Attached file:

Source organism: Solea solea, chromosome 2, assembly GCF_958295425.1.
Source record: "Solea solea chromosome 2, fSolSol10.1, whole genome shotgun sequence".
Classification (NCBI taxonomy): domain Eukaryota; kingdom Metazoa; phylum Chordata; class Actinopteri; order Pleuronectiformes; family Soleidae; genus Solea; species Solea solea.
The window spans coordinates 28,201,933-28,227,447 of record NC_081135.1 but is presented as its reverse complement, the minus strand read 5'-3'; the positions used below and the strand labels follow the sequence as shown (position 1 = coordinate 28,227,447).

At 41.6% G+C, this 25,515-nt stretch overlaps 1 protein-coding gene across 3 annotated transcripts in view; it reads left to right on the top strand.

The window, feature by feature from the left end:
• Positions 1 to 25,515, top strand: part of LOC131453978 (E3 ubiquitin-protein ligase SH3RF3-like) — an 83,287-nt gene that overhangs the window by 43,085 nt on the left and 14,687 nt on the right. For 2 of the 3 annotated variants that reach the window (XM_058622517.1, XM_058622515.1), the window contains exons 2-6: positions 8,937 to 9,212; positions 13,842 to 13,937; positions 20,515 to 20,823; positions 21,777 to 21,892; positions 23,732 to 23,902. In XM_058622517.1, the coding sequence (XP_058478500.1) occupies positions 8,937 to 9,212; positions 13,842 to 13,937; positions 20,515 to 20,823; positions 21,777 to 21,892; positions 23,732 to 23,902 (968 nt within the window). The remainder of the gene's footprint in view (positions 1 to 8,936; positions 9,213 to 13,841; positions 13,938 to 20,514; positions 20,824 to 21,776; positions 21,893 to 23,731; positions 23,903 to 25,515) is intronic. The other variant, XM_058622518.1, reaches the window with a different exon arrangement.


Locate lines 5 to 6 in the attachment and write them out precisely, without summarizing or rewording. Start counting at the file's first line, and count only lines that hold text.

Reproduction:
At 41.6% G+C, this 25,515-nt stretch overlaps 1 protein-coding gene across 3 annotated transcripts in view; it reads left to right on the top strand.

The window, feature by feature from the left end: